Here at StopPress we often start the week off with a frank discussion about vaginal discharge, so you can imagine our excitement when we saw an ad for Johnson & Johnson's brand Carefree last night depicting a naked woman talking about the female body—and the role of its new acti-fresh product. But, rather than beat about the bush, so to speak, and use the obligatory 'patronising euphemisms' often associated with the category, the ad features the word vagina, and it's thought to be one of the first times it has been used in a New Zealand TV ad.
The campaign, which is also launching in Australia and was created by 303Lowe, was triggered by research that showed that 71 percent of Australian women admit to experiencing discharge while 66 percent are bothered by it. And the ad, which has been rated GXC (it may be broadcast at any time except during programmes which are intended specifically for children under the age of 13 and it is one rung below the PG rating), will be aired on all the major TV channels in New Zealand and, after checking with ASA, Johnson & Johnson, which moved its marketing team to Australia back in November, is expecting to get lots of complaints.
“We have found that many women are bothered by discharge yet do not know a lot about it, or how to manage it," says Michelle Forster, Women’s Health Manager at Johnson & Johnson Pacific. "While Carefree acti-fresh liners offer a simple solution for this perfectly normal issue, the number of women using liners between their periods is significantly lower in New Zealand than in countries such as Germany and the USA. We have decided to take a bold approach in this campaign with the aim to tackle a subject which has always been taboo. We want to encourage women to talk openly about their bodies, educating them both on discharge and the benefits of using Carefree acti-fresh liners on a daily basis.”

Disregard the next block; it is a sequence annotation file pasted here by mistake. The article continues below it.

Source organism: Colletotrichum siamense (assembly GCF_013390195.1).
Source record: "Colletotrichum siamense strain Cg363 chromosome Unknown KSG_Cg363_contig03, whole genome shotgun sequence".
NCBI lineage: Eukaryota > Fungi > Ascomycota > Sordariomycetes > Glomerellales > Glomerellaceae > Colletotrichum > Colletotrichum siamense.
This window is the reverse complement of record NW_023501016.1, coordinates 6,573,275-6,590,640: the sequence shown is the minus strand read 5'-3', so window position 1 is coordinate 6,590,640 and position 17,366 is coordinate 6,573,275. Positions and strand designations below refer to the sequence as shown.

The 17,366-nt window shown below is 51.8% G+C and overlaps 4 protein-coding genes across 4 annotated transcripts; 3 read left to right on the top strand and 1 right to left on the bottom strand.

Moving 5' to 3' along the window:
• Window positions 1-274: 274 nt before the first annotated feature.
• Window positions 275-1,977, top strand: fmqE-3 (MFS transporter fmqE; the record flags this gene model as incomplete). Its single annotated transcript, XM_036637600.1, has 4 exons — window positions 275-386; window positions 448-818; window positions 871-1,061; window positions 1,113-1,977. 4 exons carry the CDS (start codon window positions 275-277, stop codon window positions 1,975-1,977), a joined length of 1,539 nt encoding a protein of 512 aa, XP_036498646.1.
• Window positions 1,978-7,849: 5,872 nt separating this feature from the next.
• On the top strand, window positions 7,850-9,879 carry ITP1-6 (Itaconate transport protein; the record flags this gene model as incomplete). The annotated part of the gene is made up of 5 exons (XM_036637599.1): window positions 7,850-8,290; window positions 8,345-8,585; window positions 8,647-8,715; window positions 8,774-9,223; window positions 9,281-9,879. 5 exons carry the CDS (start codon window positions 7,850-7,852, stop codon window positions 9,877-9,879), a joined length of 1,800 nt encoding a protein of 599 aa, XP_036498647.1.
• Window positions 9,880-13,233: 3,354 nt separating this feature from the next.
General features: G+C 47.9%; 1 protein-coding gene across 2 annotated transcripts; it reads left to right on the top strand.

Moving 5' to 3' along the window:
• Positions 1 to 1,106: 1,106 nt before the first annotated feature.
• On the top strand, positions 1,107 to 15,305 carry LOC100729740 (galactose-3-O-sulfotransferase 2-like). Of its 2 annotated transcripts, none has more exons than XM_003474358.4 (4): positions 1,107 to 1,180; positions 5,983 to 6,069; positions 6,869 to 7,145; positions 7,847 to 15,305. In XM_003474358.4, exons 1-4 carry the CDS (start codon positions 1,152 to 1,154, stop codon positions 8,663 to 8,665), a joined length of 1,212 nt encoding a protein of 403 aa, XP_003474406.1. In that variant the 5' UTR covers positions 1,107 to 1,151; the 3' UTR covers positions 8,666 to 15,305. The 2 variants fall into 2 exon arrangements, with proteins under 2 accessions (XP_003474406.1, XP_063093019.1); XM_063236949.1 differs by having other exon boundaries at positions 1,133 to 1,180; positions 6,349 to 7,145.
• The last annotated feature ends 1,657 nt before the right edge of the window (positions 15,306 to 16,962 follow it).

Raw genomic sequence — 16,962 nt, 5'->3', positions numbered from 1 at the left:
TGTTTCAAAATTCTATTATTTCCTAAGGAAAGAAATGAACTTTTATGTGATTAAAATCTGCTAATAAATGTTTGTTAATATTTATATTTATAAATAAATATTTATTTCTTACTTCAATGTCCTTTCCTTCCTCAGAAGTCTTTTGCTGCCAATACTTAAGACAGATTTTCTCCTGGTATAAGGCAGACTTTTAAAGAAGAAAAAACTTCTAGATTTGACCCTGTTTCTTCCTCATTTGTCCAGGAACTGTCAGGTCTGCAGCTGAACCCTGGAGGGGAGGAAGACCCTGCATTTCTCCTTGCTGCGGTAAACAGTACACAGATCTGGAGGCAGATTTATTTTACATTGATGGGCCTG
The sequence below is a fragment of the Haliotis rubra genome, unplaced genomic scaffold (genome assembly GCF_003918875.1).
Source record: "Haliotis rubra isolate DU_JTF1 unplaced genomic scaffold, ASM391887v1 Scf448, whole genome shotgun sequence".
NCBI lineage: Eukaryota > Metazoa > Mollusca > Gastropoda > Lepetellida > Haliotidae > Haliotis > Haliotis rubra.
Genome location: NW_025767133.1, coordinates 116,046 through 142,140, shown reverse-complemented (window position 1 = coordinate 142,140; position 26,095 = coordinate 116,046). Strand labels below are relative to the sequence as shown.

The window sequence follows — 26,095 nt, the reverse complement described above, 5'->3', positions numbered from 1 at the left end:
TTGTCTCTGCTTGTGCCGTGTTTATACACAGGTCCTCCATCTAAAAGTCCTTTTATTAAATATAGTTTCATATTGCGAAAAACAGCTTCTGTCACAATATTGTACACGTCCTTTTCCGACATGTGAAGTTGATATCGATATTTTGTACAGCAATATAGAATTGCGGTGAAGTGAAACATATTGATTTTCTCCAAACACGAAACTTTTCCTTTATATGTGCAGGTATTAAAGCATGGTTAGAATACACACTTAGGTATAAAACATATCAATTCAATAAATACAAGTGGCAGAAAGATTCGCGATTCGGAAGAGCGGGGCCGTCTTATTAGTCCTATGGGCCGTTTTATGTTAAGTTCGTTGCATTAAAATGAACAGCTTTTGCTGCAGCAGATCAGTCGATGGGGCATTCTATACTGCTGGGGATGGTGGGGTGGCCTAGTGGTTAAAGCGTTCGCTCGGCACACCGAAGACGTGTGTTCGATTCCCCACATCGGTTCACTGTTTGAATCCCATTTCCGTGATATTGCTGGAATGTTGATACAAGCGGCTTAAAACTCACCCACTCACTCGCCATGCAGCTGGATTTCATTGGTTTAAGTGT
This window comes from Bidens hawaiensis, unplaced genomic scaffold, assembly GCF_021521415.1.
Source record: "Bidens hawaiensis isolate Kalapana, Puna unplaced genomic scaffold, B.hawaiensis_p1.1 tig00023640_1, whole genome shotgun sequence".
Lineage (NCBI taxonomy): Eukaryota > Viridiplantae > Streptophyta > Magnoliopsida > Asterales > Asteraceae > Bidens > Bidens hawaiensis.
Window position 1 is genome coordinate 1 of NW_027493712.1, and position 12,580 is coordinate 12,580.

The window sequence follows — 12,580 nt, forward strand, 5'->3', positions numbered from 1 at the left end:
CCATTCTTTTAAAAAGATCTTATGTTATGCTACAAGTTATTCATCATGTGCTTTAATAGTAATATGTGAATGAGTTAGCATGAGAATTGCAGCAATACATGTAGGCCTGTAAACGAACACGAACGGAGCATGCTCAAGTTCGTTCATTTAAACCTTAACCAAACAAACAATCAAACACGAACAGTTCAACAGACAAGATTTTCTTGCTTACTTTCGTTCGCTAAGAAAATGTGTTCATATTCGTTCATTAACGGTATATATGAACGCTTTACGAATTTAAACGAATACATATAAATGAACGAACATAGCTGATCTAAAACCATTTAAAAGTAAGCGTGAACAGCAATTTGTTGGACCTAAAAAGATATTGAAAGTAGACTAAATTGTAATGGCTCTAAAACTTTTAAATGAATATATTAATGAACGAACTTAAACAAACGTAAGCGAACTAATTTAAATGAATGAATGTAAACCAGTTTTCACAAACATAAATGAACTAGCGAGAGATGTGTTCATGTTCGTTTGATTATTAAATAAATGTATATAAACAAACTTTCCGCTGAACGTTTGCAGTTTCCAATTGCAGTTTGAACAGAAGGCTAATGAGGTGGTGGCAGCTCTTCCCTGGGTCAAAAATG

Carefree is encouraging all women to visit www.mycarefree.co.nz to learn more and to try a free sample and the campaign drops at a time when the topic has been getting a fair bit of airtime in the media recently. Last month, US politician Lisa Brown was banned from addressing the Michigan House of Representatives after she read a statement about proposed abortion regulations that said: "Finally, Mr Speaker, I'm flattered that you're all so interested in my vagina, but no means no" (here's what Brown made of the furore that erupted after she uttered that phrase).
Not long after this, UK feminine hygiene company Femfresh got a proper Facebooking for using terms like , 'lala', 'froo froo', 'kitty', 'va jay jay' and 'hoo-haa' instead of vulva or vagina. US brand Kotex has also favoured the euphemistic approach by using the phrase 'down there', but it also took the mick (sorry) by featuring a friendly beaver. And we recently saw a Malaysian ad that brought vaginal odour to life, likening it to both a horny fish-like monster and one of the smelliest fruits known to man, the durian.
What do you think? Should Carefree be applauded for keeping it real, or do consumers prefer their genitalia-related words to be minced?